The phrase “stabilized asset” will take on even greater importance in 2009, as lenders prioritize cash-flowing properties over those in transition.
For KeyBank Real Estate Capital, that means scaling back its appetite for construction and mezzanine loans and building on the success of its agency lending programs.
The company began emphasizing its agency platforms in early 2008 when it became apparent that the conduit side of the house was no longer a viable option.
In 2007, KeyBank processed $337 million combined in Fannie Mae and Freddie Mac financing, accounting for just 14 percent of its overall multifamily volume. But last year, the bank's agency lending volume grew a whopping 300 percent, to $1.5 billion, making up 43 percent of its overall multifamily volume. The company originated about $650 million in Fannie Mae and $850 million in Freddie Mac financing in 2008.
“Now that the commercial mortgage-backed securities [business] is gone, there's obviously a lot more pressure on the agencies to continue to fill the capital markets void,” says Dan Walsh, an executive vice president who heads multifamily production for KeyBank. “But we're anticipating that they'll play a huge role on the capital markets this year, and we'll be a part of that.”
The agency loan surge helped to offset the fall-offs in construction, mezzanine, and conduit lending in 2008. Overall, the company lent about $3.8 billion to the multifamily industry in 2007 and was at about that level again in 2008.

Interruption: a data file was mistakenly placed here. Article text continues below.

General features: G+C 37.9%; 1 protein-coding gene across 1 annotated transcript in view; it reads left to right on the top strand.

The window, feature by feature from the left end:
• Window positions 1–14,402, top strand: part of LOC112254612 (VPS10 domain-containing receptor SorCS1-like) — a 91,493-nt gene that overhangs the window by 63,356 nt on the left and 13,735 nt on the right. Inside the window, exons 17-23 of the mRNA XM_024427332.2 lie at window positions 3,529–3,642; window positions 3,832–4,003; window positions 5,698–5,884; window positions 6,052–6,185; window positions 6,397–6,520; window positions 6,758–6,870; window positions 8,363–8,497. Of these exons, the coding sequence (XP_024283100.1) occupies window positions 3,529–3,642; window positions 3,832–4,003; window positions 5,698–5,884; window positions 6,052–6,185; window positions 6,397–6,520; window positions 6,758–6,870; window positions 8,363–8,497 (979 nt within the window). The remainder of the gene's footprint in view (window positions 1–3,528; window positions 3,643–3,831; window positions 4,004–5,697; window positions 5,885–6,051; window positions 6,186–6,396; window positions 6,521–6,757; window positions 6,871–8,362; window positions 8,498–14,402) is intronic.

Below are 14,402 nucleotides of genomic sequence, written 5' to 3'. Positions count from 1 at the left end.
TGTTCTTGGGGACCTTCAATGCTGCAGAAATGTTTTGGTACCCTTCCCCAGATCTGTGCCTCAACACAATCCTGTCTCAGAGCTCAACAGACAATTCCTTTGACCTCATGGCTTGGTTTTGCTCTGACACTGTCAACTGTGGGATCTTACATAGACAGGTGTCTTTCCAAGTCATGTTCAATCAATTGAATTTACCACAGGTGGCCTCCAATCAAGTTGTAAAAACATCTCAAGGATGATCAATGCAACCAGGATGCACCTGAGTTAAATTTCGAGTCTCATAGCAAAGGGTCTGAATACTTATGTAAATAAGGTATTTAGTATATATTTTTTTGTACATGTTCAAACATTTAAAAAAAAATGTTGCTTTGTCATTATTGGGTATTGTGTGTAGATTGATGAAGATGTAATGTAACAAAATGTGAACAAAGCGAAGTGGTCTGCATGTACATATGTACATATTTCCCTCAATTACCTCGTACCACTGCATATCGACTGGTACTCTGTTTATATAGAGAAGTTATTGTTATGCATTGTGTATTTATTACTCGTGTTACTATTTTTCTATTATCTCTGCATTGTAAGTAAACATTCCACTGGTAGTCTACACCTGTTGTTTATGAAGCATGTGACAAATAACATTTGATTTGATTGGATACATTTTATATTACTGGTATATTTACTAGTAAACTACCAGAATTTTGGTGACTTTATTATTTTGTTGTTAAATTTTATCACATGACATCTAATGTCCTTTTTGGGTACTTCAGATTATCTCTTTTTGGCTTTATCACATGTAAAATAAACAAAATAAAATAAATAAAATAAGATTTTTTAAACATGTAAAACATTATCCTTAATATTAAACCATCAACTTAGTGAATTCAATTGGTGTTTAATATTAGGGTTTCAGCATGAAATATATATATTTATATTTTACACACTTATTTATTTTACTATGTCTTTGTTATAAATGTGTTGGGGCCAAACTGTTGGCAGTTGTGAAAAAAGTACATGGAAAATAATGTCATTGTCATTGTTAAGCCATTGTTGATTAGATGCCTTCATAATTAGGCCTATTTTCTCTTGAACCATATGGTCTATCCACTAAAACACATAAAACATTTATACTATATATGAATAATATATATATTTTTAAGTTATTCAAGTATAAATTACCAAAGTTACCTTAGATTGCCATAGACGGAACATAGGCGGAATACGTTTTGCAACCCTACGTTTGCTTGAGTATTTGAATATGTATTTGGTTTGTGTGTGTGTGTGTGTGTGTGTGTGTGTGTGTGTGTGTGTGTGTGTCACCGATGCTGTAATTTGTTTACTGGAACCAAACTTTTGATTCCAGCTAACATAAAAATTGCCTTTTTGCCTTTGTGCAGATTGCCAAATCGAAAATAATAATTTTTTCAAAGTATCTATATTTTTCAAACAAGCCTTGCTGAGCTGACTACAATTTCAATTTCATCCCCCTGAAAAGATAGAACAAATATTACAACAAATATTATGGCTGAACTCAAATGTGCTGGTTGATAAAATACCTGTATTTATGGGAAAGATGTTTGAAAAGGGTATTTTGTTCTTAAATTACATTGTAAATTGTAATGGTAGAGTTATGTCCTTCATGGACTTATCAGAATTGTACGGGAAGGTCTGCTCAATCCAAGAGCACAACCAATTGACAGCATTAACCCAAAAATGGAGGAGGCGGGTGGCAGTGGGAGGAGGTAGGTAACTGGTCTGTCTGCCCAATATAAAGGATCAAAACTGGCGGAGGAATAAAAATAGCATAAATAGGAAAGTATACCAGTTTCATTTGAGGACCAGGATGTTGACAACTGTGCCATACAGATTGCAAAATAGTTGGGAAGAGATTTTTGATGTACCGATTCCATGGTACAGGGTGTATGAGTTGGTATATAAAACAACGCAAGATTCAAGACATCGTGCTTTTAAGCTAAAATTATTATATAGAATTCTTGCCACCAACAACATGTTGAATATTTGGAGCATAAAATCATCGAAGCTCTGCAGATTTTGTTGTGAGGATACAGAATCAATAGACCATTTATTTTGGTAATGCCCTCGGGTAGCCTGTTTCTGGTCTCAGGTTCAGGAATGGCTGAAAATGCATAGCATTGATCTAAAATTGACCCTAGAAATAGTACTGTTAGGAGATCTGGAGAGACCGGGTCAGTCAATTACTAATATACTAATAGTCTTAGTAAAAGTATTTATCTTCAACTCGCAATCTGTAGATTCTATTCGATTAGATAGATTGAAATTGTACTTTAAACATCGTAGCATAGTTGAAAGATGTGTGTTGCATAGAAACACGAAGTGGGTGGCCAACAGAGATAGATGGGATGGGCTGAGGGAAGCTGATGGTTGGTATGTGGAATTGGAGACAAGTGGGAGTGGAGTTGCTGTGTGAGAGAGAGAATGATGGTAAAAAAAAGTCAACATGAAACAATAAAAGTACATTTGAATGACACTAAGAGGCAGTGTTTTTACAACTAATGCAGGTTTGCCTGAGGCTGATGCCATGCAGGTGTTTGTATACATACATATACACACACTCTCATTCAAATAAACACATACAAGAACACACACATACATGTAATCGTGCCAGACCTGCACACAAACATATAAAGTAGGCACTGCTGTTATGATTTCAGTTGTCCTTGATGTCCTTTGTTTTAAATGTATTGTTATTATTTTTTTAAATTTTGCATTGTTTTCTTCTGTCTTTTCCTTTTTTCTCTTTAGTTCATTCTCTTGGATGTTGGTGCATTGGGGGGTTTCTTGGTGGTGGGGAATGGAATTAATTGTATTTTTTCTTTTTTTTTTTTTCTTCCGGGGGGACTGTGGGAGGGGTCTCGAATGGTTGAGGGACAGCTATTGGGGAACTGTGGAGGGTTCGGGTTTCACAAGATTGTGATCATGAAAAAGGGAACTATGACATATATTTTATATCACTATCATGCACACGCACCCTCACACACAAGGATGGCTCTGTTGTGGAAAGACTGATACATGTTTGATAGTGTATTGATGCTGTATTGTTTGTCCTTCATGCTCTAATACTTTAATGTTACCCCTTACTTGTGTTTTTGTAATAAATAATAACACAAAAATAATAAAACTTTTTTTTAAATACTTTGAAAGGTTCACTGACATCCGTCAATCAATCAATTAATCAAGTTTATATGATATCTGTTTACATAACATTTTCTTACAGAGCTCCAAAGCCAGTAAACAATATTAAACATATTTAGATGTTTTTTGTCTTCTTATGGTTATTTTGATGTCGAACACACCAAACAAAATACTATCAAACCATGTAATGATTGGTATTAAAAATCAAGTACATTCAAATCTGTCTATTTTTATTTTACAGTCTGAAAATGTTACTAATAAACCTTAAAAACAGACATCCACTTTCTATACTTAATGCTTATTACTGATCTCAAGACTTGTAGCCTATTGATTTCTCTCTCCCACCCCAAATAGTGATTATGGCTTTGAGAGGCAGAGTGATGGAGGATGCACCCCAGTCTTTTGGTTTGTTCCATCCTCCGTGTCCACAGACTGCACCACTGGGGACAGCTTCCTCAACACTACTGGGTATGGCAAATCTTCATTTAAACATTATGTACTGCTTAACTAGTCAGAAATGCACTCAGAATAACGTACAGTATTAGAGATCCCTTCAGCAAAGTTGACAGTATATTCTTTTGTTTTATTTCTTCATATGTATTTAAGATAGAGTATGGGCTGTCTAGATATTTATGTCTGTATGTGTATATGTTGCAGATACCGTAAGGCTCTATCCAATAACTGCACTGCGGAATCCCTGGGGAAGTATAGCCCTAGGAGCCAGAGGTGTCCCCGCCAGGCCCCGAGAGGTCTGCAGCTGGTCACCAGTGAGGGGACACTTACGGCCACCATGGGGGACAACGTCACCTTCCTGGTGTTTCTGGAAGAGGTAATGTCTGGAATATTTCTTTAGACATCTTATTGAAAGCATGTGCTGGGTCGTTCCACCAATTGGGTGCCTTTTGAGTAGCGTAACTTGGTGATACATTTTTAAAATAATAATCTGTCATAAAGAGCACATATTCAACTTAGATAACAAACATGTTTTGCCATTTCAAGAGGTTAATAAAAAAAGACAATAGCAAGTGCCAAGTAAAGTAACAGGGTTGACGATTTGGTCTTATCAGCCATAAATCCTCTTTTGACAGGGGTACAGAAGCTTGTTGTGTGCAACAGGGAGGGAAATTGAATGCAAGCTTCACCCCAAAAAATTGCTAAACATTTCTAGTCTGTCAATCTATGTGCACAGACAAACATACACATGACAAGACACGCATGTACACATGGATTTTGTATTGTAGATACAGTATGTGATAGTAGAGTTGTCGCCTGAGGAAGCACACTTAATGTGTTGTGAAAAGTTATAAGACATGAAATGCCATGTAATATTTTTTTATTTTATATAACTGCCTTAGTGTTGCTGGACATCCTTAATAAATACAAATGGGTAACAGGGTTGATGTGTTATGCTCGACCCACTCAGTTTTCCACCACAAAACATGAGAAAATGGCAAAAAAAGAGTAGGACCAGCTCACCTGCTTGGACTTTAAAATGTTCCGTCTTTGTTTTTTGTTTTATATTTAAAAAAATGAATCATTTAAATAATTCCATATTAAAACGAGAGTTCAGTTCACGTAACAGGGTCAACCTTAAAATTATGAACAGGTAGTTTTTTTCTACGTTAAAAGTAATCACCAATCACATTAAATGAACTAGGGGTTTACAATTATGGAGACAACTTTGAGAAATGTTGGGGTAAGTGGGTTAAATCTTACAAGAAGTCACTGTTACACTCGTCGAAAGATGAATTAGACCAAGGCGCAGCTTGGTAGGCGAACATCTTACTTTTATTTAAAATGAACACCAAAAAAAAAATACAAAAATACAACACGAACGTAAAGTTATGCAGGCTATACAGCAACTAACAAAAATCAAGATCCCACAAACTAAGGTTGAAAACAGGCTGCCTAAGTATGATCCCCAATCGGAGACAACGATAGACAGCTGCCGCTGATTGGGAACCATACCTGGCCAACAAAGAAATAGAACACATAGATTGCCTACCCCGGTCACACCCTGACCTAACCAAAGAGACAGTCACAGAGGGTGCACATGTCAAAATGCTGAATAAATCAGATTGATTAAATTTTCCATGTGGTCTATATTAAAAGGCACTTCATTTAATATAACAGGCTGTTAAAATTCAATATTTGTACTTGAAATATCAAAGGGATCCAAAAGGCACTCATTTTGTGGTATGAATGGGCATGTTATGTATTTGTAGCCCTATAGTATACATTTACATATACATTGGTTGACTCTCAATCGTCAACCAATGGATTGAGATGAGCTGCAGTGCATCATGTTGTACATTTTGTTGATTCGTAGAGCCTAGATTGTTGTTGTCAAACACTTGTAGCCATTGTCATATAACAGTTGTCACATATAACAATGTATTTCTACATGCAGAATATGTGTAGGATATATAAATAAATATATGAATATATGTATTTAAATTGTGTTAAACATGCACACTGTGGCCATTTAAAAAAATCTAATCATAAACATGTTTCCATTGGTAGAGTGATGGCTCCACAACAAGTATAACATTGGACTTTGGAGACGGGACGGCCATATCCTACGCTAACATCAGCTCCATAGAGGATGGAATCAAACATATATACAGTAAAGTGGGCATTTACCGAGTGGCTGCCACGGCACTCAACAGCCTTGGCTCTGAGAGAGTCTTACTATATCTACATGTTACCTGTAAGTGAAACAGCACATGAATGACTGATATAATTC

Building the niche
KeyBank will put more emphasis on its seniors housing programs in 2009. The company saw a big increase in seniors housing, lending just less than $500 million in 2008. In fact, KeyBank didn't process any agency seniors housing loans in 2007, but it was named the No. 2 Freddie Mac lender for seniors housing transactions in 2008.
KeyBank has a health-care lending platform with dedicated offices in Cleveland, Seattle, and Tampa, Fla., that provides balance-sheet executions for acquisition, new construction, and bridge loans. And the company has a dedicated team of seniors housing originators focused on agency loans.
Like most banks, KeyBank will scale back its on-book lending volumes in 2009. The company will target its balance-sheet construction lending only to the best projects from developers with whom it has deep relationships, and it will put more emphasis on its Federal Housing Administration program as a source of construction financing.
The move away from unstabilized properties in 2009 is not unique to KeyBank—all lenders have grown much more conservative on shorter-term loans for transitional assets due to concerns about the economy.
Fannie Mae and Freddie Mac also have de-emphasized shorter-term executions by raising the prices and making the underwriting more stringent on short-term deals. This privileging of stabilized deals is also a reflection of the government-sponsored enterprises' move away from portfolio lending toward securitized deals through Fannie Mae's Mortgage-Backed Securities and Freddie Mac's Capital Markets Execution programs.
“The overwhelming preference is for longer-term executions on existing, stabilized assets,” says Dave Shillington, head of agency lending at KeyBank Real Estate Capital. “Those executions that require more balance-sheet capital will be de-emphasized, and longer-term stabilized assets that can be more readily structured for an eventual sale in the secondary market will be the top priority.”